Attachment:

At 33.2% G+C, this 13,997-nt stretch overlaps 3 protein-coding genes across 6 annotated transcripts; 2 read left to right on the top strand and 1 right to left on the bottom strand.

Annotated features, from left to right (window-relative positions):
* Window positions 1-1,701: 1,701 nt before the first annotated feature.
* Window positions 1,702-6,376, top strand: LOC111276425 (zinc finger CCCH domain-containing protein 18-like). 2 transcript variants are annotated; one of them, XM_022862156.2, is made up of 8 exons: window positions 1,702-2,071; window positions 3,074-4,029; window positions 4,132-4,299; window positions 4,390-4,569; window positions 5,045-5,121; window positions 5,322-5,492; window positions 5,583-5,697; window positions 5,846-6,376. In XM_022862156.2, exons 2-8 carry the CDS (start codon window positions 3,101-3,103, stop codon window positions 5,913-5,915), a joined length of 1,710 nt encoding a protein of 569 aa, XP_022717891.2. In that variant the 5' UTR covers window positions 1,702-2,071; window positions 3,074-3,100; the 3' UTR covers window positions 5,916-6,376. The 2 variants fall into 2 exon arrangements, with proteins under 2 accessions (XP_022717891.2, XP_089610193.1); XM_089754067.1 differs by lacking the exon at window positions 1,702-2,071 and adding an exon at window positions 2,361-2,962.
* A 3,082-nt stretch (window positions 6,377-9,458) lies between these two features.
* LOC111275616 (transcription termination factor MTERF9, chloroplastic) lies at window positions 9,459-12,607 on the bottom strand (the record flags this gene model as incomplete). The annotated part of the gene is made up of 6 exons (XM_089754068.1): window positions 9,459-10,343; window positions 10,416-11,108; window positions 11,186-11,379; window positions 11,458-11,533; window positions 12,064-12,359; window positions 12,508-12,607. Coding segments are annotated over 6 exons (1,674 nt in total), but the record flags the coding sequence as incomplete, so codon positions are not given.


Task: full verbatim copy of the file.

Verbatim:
At 33.2% G+C, this 13,997-nt stretch overlaps 3 protein-coding genes across 6 annotated transcripts; 2 read left to right on the top strand and 1 right to left on the bottom strand.

Annotated features, from left to right (window-relative positions):
* Window positions 1-1,701: 1,701 nt before the first annotated feature.
* Window positions 1,702-6,376, top strand: LOC111276425 (zinc finger CCCH domain-containing protein 18-like). 2 transcript variants are annotated; one of them, XM_022862156.2, is made up of 8 exons: window positions 1,702-2,071; window positions 3,074-4,029; window positions 4,132-4,299; window positions 4,390-4,569; window positions 5,045-5,121; window positions 5,322-5,492; window positions 5,583-5,697; window positions 5,846-6,376. In XM_022862156.2, exons 2-8 carry the CDS (start codon window positions 3,101-3,103, stop codon window positions 5,913-5,915), a joined length of 1,710 nt encoding a protein of 569 aa, XP_022717891.2. In that variant the 5' UTR covers window positions 1,702-2,071; window positions 3,074-3,100; the 3' UTR covers window positions 5,916-6,376. The 2 variants fall into 2 exon arrangements, with proteins under 2 accessions (XP_022717891.2, XP_089610193.1); XM_089754067.1 differs by lacking the exon at window positions 1,702-2,071 and adding an exon at window positions 2,361-2,962.
* A 3,082-nt stretch (window positions 6,377-9,458) lies between these two features.
* LOC111275616 (transcription termination factor MTERF9, chloroplastic) lies at window positions 9,459-12,607 on the bottom strand (the record flags this gene model as incomplete). The annotated part of the gene is made up of 6 exons (XM_089754068.1): window positions 9,459-10,343; window positions 10,416-11,108; window positions 11,186-11,379; window positions 11,458-11,533; window positions 12,064-12,359; window positions 12,508-12,607. Coding segments are annotated over 6 exons (1,674 nt in total), but the record flags the coding sequence as incomplete, so codon positions are not given.